Medicaid expansion and the baby connection
Imagine what it is like for a tiny baby to smile up at its mother and not get a smile back.
In recent years, doctors, nurses and researchers like myself have learned a lot about postpartum depression and how to identify women at risk. We know, for example, that it can affect as many as one in five mothers and that women under stress or who lack social support are particularly at risk.
I am enthusiastic about the progress we’ve made on screening, because postpartum depression can have long term consequences, not just for mothers and their partners, but for their babies. Babies of depressed mothers are at increased risk for developmental delays and behavioral problems if the depression goes untreated. Women with postpartum depression are also less likely to breastfeed, and more likely to wean early, eliminating the many health benefits that breastfeeding provides.
But what good is improved screening if the very women most at risk can’t afford treatment?
Medicaid currently helps low-income pregnant women get prenatal care and covers them through the delivery. However, the benefits end 60 days after birth – sometimes even before symptoms of postpartum depression have surfaced. And while these women may be able to see a health care provider for treatment perhaps once before their benefits end, they have no way to afford follow-up care.
I am currently researching a nursing intervention which may help women know when and how to seek help for postpartum depression. 240 women who delivered at Catholic Medical Center are participating and have answered questions about risk factors while in the hospital. At six weeks, three months and six months after the birth, we contact them again and screen them for depression symptoms.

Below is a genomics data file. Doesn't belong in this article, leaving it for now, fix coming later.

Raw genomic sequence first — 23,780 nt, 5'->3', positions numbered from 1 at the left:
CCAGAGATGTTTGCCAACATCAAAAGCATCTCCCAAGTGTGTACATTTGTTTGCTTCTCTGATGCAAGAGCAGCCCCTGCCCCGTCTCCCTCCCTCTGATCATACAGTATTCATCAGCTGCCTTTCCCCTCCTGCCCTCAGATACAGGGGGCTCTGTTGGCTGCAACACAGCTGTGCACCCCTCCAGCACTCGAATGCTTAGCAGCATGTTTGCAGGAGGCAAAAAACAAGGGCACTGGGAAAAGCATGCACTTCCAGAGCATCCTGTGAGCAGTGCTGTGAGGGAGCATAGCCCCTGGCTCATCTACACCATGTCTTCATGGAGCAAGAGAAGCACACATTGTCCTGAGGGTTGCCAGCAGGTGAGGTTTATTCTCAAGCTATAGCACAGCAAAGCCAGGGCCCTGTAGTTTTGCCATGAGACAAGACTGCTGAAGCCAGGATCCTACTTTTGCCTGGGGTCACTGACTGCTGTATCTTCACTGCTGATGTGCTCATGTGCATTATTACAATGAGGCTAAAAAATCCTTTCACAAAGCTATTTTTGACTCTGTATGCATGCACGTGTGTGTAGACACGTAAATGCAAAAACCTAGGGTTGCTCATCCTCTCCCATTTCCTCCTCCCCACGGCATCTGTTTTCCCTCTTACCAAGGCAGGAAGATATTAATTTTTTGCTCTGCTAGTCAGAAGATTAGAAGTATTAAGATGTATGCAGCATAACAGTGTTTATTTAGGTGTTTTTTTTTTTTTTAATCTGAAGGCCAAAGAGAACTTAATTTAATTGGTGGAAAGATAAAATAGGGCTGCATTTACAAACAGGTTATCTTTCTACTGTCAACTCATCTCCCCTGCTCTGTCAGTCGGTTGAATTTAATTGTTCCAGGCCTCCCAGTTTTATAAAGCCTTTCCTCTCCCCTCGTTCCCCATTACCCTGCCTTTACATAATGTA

One mother we assessed did not show signs of depression until we questioned her at the three-month mark. Since the birth of the baby, her partner had left her and she was alone in caring not only for the baby but her other children.
She had answered in the affirmative to statements like: “I’ve been anxious or worried for no reason,” or “Things have been getting to me and I’m struggling to cope.” When we saw these and similar responses on our questionnaire, I urged her to see a doctor and to seek out a diagnosis and treatment.
She told me she had no health insurance and couldn’t afford to go because her Medicaid benefits had ended.
She is not the only one.
As a researcher, I cannot provide women with treatment for depression but need to refer them to professionals who can help. As a maternity nurse involved in caring for women since 1979, it is unacceptable to me that a mother and child will suffer needlessly because they cannot access care.
Fortunately, we do have a solution. The federal government is offering to pay 100 percent of the benefits of providing care to adults and families under 138 percent of the federal poverty level for the next three years and never less than 90 percent in the years after that. That’s potentially life-changing health care for thousands of women and children in this state.
Extending Medicaid in cases like this makes too much sense to let the opportunity pass us by in New Hampshire.
Successful treatment can put mother and child back on the right track, helping them to bond and improving the likelihood the baby will be successfully breastfed.
New Hampshire lawmakers have an opportunity to make a real difference in the lives of women and children by accepting these federal funds – and I hope they will act as quickly as possible.
We can improve – and we are improving – our ability to identify women at risk of postpartum depression and to recommend treatment when needed. But what is that effort worth if they can’t afford to get help?
Help at the right time can make all the difference in the life of a new baby – a baby who smiles and whose mother has the support she needs to be able to smile back.
Deborah McCarter-Spaulding of New Boston is a registered nurse, women’s health nurse practitioner and Associate Professor of Nursing at St. Anselm College.